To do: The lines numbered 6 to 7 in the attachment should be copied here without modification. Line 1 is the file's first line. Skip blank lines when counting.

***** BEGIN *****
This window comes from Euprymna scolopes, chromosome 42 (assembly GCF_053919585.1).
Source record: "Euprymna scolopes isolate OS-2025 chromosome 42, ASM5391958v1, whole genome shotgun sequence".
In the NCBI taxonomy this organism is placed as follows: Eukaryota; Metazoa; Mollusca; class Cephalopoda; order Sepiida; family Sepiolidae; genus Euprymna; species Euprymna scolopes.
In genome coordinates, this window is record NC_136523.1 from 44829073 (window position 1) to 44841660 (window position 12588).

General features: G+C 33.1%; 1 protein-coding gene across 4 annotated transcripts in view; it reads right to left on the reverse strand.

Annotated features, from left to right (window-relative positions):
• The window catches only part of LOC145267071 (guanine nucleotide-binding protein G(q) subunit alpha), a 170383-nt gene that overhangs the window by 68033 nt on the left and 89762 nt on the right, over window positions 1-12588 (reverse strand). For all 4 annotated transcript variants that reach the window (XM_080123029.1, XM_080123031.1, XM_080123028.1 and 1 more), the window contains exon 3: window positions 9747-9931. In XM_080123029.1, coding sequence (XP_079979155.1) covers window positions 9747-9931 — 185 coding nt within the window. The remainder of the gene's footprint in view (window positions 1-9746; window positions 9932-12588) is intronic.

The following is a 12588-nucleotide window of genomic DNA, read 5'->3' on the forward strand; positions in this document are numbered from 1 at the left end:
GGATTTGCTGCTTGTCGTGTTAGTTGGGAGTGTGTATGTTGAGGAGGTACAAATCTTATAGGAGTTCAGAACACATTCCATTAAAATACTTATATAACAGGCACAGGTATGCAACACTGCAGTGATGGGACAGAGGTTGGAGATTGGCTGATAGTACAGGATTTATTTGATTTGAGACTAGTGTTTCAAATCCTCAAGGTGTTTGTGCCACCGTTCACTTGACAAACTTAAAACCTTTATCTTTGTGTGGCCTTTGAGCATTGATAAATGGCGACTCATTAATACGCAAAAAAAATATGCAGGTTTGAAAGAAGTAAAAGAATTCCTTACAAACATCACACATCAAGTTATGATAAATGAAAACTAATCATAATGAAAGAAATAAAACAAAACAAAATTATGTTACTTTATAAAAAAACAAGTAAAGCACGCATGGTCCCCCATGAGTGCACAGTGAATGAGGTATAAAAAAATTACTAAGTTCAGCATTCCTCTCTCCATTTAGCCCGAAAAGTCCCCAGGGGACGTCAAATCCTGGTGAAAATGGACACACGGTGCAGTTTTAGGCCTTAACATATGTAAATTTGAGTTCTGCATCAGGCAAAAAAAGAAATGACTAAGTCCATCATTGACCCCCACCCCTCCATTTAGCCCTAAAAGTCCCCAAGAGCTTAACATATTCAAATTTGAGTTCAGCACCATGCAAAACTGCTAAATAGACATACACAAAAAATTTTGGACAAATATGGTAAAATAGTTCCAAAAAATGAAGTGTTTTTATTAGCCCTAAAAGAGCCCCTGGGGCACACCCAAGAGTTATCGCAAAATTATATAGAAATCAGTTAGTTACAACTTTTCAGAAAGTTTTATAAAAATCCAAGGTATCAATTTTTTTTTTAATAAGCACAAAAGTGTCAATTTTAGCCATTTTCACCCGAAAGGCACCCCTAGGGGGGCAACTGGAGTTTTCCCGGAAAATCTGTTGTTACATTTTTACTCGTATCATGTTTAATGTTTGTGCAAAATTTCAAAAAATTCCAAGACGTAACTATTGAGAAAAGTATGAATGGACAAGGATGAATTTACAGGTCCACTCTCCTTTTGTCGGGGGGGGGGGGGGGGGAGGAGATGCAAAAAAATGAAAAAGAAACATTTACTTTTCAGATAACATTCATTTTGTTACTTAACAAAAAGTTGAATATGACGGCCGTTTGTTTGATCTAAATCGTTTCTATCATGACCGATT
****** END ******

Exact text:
Annotated features, from left to right (window-relative positions):
• The window catches only part of LOC145267071 (guanine nucleotide-binding protein G(q) subunit alpha), a 170383-nt gene that overhangs the window by 68033 nt on the left and 89762 nt on the right, over window positions 1-12588 (reverse strand). For all 4 annotated transcript variants that reach the window (XM_080123029.1, XM_080123031.1, XM_080123028.1 and 1 more), the window contains exon 3: window positions 9747-9931. In XM_080123029.1, coding sequence (XP_079979155.1) covers window positions 9747-9931 — 185 coding nt within the window. The remainder of the gene's footprint in view (window positions 1-9746; window positions 9932-12588) is intronic.